Have fun in the search, many trawler buyers can search for years before they find the right boat, others can do it in a few months.
Tucker Fallon CPYB
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Old 07-12-2013, 02:20 PM   #4
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Welcome aboard. Mr. Tucker is right on regarding a survey on ANY boat. Your questions raise questions in themselves. Firstly, why a trawler? One can run the ICW on pretty well any boat from a 24' Searay to a 60' Hatteras and anything in between.
What's your budget? What "comfort level" do you desire? What is your boating experience? What amount of disposable income do you have for maintenance, repairs, storage, insurance, fuel, marina fees? Do you have a house to maintain? Kids? Pets (dogs, cats, horses, llamas etc.)? Do you want to trailer the vessel?
The MAIN question is "What do you want the boat to do for you?"
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Old 07-12-2013, 10:15 PM   #5
City: Hotel, CA
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Welcome to the forum. Great stuff above here.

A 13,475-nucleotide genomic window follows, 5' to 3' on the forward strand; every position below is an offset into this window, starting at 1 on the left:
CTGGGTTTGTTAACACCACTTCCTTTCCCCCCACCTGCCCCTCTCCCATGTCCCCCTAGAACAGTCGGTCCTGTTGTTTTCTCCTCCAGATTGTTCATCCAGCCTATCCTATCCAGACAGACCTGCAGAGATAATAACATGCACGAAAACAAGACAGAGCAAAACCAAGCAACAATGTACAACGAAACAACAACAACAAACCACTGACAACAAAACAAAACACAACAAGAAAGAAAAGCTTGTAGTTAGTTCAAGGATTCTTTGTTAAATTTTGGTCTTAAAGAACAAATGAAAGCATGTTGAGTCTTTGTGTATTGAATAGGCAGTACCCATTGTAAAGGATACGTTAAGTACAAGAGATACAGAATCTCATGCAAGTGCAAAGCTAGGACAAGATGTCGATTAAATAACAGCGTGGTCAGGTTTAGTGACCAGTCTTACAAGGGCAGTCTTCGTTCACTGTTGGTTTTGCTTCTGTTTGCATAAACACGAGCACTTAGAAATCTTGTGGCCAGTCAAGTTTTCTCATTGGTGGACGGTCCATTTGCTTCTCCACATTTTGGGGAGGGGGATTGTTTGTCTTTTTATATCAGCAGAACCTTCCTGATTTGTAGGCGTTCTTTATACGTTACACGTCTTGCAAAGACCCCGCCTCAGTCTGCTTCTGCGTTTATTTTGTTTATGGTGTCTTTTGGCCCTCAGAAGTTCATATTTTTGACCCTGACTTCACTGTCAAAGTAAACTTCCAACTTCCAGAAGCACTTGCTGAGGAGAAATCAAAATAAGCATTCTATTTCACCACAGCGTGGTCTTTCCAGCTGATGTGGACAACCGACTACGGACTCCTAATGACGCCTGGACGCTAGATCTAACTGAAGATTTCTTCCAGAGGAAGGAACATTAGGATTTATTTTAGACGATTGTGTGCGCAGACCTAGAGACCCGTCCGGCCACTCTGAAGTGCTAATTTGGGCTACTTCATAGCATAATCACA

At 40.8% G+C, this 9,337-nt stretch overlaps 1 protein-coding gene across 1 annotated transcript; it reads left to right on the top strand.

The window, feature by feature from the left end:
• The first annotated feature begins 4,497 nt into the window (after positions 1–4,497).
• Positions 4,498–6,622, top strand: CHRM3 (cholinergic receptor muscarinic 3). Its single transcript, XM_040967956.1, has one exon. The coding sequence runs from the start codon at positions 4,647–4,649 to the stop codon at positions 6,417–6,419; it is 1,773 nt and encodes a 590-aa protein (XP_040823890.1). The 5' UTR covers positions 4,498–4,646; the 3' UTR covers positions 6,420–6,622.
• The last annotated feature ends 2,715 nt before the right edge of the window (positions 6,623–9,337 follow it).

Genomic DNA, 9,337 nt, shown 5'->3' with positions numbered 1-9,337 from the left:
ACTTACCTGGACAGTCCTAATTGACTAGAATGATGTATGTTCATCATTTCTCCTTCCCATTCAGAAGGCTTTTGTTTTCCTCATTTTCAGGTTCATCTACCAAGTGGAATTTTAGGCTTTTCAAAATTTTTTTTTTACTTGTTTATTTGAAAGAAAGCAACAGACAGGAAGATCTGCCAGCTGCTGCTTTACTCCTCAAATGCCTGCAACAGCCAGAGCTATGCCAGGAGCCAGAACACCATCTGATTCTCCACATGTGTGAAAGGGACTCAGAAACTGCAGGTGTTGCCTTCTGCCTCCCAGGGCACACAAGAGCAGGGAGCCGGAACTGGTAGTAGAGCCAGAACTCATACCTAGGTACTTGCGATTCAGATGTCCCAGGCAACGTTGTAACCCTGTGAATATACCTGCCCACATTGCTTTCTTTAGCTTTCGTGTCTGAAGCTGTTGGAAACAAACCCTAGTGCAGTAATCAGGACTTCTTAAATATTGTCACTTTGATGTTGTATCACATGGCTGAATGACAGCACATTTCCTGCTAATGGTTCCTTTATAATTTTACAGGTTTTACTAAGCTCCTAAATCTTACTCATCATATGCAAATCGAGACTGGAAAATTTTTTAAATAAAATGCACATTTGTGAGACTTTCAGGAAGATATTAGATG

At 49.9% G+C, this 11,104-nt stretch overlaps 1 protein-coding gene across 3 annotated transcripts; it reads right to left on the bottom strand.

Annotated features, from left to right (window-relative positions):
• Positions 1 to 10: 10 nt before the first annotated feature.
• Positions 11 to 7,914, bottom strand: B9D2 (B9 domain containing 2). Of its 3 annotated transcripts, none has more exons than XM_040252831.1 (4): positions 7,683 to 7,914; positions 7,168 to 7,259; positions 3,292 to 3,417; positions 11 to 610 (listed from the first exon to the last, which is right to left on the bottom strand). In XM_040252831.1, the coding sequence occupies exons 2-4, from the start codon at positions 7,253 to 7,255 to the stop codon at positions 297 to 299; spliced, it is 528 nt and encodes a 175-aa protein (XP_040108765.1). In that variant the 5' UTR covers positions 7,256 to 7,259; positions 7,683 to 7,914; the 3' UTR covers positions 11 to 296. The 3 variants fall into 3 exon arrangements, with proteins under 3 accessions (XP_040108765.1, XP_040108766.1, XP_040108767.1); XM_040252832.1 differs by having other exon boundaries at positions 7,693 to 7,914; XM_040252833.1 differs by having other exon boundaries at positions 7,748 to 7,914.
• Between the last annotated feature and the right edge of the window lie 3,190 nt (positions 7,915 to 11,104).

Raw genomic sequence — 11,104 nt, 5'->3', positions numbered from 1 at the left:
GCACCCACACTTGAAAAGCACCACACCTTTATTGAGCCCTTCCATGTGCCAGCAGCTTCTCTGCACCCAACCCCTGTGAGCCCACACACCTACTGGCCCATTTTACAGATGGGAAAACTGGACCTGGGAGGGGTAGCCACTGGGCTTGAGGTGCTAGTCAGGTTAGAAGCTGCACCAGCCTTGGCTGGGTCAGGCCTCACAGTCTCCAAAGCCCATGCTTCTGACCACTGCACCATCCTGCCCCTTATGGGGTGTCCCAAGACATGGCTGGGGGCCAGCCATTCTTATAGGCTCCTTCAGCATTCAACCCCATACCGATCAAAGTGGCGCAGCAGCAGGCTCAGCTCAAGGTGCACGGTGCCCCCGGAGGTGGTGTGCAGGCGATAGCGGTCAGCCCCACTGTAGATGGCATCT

All I can add at this stage is go in with your eyes wide open, boats are not cheap creatures. "Snug" budgets and "fixer upper" boats can work well for experienced salts yet be real burdens for those near the bottom of the learning curve. Don't get me wrong it's a great hobby and wonderful lifestyle, just keep in mind that initial purchase price is only the 'ante' to get a seat in the game.

For example if $1,700 sound too steep for a fuel fill up you may wish to avoid boats large enough to have 500+ gallon fuel tanks. After narrowing down your parameters chartering a boat similar to what you like is a great way to decide if it is really the right boat for you.
Craig - AKA Some Clueless Idiot

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Old 07-13-2013, 06:05 PM   #6
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City: Anchor Pointe, Ohio
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Vessel Model: 1976 34' D/C Taiwanese Trawler
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Posts: 87
More Advice

The previous posters are all spot on. As you asked specifically about how to buy one, here is my advice:

Spend a lot of time on the Internet looking at boats. Narrow it down to ten or twenty you like. Go to Trawler Fest - To see what they look like "in person". For most makes and models the difference between the brand new one, and one ten years old, isn't that great when you're trying to figure out what you want.

Once you've got a short list, find every one that's for sale, and start watching. There will be boats for sale at exorbitant prices, that have been on the market for years, and then there will be boats that show up one week and are gone in two.